Stocks began the first week of spring on a negative note, as prices for health-care issues overshadowed a sturdy climb by Dominion Diamond.
The S&P/TSX Composite Index dropped 48.17 points to close Monday at 15,442.32
The Canadian dollar lost 0.10 cents to 74.89 cents U.S.
In the health-care field, Canopy Growth gave back 36 cents, or 3.4%, to $10.30, while Valeant Pharmaceuticals retreated 52 cents, or 3.5%, to $14.20.
In the telecom sector, BCE took a beating of 74 cents, or 1.3%, to $57.56, while Rogers Communications crawled back 36 cents to $56.00.
Among consumer staples, Loblaw Companies dipped 16 cents to $70.68, while Empire Company dropped 16 cents to $18.41.
Barrick Gold, the world's largest gold producer, rose 32 cents, or 1.3% to $25.46 as gold prices scaled a two-week peak. Smaller miner Agnico Eagle Mines Ltd added 96 cents, or 1.7% to $57.46.
Materials forged higher, as Dominion Diamond shares jumped $3.06, or 23.2% to $16.27 after Washington Companies said on Sunday it had previously made a proposal to acquire the mining company for $18.03 ($13.50 U.S.) a share.
Manulife Financial fell 12 cents to $24.01 and Bank of Montreal declined 91 cents to $100.05.
Canadian Natural Resources slipped 62 cents, or 1.4% to $43.04, and Crescent Point Energy declined three cents to $14.28.
On the economic calendar, Statistics Canada reported that wholesale sales rose 3.3% to a record high $59.1 billion in January. This was the largest monthly percentage gain since November 2009, when the figure jumped 3.8%.
The agency added sales were up in four of seven sub-sectors, representing 55% of total wholesale sales.
The TSX Venture Exchange gained 1.04 points to 811.63
All but two of the 12 TSX subgroups were negative on the day, as health-care tailed off 1.1%, telecoms shed 0.9%, and consumer staples dipped 0.5%.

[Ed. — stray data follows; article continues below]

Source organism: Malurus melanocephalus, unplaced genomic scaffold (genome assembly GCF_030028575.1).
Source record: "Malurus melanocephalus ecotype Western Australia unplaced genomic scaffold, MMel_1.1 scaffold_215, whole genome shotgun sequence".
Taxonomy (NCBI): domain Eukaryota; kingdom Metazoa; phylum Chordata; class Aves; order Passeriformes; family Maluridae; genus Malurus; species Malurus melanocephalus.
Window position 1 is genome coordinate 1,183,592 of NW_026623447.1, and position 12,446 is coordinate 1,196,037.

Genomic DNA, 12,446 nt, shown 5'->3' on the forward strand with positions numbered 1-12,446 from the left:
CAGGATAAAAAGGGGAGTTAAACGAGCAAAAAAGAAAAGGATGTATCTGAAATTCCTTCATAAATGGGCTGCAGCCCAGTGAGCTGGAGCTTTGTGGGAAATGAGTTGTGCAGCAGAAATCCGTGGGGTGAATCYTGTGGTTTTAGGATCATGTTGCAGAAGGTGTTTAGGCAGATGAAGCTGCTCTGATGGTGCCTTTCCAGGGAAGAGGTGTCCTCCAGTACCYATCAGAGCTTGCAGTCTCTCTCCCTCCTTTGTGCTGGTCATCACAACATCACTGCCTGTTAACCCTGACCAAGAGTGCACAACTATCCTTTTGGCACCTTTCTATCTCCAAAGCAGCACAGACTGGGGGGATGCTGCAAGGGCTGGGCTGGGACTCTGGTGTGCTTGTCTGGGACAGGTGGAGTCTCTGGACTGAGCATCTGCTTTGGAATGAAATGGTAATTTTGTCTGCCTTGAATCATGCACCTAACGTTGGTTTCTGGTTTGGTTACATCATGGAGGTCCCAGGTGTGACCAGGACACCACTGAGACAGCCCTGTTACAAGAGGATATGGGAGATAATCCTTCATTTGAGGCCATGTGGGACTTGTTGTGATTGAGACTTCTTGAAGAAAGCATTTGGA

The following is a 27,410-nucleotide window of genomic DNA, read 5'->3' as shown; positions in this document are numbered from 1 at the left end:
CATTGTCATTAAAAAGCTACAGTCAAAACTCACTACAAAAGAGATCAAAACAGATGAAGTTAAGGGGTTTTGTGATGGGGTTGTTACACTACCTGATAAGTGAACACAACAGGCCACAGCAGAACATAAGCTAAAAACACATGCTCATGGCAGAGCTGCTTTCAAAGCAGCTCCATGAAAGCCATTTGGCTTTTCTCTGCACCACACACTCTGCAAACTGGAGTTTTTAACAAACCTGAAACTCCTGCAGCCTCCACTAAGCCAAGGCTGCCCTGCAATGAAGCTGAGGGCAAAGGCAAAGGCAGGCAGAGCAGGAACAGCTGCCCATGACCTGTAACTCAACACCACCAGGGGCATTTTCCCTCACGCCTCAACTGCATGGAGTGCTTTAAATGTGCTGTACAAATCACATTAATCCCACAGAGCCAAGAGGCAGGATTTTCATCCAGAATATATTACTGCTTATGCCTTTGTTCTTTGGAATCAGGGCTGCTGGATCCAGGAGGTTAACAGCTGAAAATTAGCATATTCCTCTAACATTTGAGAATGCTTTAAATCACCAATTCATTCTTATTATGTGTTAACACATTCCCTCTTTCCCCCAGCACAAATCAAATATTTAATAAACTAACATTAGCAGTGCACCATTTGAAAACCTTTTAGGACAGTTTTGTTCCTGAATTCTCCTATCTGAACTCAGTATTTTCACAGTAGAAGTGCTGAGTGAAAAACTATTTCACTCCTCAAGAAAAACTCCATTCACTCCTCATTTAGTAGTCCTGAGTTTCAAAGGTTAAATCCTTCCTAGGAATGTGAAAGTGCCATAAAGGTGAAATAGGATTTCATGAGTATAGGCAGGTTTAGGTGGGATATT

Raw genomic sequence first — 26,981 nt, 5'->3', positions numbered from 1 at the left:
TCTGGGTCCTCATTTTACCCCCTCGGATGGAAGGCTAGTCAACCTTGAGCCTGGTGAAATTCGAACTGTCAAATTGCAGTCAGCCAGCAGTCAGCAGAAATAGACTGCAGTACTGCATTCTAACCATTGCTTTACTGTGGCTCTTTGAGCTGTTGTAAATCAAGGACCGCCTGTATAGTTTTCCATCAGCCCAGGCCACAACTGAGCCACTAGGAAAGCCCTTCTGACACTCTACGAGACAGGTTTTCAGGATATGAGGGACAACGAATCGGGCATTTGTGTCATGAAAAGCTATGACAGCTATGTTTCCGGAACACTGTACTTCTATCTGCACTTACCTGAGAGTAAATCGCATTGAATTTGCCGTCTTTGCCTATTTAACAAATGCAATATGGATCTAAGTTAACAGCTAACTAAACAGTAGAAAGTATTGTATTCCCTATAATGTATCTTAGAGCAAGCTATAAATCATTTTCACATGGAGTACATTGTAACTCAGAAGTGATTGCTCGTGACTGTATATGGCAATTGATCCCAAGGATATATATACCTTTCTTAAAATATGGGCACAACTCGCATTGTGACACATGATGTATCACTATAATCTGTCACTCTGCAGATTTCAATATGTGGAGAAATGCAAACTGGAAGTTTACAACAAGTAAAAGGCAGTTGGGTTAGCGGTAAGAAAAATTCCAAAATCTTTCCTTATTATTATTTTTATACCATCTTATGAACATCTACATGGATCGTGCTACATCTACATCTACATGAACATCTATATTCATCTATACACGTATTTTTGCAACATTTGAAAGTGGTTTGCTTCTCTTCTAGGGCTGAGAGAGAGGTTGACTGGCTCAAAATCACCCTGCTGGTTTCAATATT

The two gainers were gold, up 1.4%, and materials, improving 0.8%.
Equities south of the border closed mixed on Monday, with utilities lagging, while investors turned their eyes to comments from several Federal Reserve officials.
The Dow Jones Industrials moved into the red 8.08 points to 20,906.54, with Home Depot and Goldman Sachs contributing the most losses.
The S&P 500 doffed 4.78 points to 2,373.47, with utilities falling 0.9% to lead decliners.
The NASDAQ cleared breakeven by only 0.53 points to 5,907.82, as Apple reached a record high.
The U.S. central bank raised interest rates for the second time in three months last week, but the "dot plot" that shows each member's expectations for where rates will be in coming years changed little from the last meeting.
Chicago Fed President Charles Evans said the central bank will wait until June to decide on the next rate hike.
Minneapolis Fed President Neel Kashkari told the media he voted against a rate hike last week because he wanted to see more inflation in the U.S.
Philadelphia Fed President Patrick Harker told reporters that it's acceptable for inflation to overshoot the Fed's inflation target as the labour market tightens.
Prices for the benchmark 10-year Treasury note gained slightly, lowering yields to 2.47% from Friday's 2.5%. Treasury prices and yields move in opposite directions.
Oil prices sank 51 cents to $48.27 U.S. a barrel
Gold prices gained $4.40 to $1,234.60 U.S. an ounce.